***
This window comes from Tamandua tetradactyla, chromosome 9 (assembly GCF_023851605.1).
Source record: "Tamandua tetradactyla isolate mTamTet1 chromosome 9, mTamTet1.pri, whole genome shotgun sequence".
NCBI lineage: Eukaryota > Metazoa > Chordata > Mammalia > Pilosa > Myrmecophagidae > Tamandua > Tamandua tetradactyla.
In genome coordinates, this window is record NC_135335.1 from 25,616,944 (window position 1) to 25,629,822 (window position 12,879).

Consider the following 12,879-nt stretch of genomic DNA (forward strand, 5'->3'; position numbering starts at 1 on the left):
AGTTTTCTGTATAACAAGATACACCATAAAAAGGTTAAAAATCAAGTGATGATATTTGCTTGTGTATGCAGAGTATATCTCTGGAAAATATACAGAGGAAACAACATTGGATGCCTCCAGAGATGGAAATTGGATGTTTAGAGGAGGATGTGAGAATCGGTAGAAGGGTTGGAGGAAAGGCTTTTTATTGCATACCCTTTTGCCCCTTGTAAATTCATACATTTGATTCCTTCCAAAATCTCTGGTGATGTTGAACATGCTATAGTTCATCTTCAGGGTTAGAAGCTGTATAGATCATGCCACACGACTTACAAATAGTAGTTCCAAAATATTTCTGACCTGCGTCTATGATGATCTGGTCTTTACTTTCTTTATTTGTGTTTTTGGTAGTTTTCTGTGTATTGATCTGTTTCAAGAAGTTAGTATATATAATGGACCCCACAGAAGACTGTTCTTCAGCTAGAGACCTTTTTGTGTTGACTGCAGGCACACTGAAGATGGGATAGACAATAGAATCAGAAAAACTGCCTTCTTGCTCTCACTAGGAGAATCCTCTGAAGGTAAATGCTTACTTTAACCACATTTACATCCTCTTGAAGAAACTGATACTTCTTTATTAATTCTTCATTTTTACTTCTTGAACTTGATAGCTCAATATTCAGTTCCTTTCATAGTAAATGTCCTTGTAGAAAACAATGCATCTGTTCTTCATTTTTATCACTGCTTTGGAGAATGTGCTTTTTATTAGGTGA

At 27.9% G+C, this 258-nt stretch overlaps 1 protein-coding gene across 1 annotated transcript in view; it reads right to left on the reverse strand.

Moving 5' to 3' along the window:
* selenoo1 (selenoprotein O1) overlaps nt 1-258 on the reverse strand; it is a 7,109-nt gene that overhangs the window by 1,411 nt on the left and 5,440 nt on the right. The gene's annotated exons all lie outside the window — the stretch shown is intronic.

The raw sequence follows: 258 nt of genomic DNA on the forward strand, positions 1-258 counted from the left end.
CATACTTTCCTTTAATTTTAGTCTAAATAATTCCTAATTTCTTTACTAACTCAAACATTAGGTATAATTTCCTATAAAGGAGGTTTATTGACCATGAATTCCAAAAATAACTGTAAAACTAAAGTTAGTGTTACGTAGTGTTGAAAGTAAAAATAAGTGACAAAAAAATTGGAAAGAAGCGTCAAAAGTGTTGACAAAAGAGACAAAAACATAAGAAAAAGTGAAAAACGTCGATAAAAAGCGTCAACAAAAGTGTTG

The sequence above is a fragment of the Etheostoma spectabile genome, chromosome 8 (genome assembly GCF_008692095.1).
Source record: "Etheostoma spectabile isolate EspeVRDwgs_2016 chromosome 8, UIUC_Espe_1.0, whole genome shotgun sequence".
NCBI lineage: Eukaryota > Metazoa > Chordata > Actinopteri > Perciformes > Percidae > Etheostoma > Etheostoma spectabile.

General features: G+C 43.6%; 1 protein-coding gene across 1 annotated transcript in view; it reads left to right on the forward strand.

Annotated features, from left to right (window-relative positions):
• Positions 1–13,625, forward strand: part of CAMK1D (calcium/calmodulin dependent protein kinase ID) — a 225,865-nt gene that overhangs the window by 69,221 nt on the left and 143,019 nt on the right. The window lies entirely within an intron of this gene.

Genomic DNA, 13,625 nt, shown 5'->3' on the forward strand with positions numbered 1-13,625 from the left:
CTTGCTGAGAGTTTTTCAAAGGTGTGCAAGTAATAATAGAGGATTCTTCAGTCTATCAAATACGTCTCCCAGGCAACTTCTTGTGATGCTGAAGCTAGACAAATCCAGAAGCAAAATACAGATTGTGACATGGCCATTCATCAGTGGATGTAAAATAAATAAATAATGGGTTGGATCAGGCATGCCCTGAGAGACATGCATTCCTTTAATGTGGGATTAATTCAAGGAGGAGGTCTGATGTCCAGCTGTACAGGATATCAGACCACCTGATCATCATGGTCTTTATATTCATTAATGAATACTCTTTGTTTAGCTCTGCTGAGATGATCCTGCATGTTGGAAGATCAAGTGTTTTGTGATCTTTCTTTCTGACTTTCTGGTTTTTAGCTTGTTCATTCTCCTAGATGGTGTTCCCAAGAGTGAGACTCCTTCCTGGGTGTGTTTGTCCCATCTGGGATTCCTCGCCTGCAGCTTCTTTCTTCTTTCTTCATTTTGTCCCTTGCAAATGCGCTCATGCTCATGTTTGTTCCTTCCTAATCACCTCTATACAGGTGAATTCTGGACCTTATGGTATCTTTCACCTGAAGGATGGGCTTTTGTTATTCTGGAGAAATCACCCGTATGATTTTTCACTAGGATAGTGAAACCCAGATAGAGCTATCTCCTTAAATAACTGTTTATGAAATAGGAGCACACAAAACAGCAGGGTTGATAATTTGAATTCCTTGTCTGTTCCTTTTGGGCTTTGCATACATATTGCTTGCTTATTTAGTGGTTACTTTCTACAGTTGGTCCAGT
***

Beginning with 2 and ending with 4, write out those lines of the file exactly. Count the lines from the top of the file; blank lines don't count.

Source record: "Tamandua tetradactyla isolate mTamTet1 chromosome 9, mTamTet1.pri, whole genome shotgun sequence".
NCBI lineage: Eukaryota > Metazoa > Chordata > Mammalia > Pilosa > Myrmecophagidae > Tamandua > Tamandua tetradactyla.
In genome coordinates, this window is record NC_135335.1 from 25,616,944 (window position 1) to 25,629,822 (window position 12,879).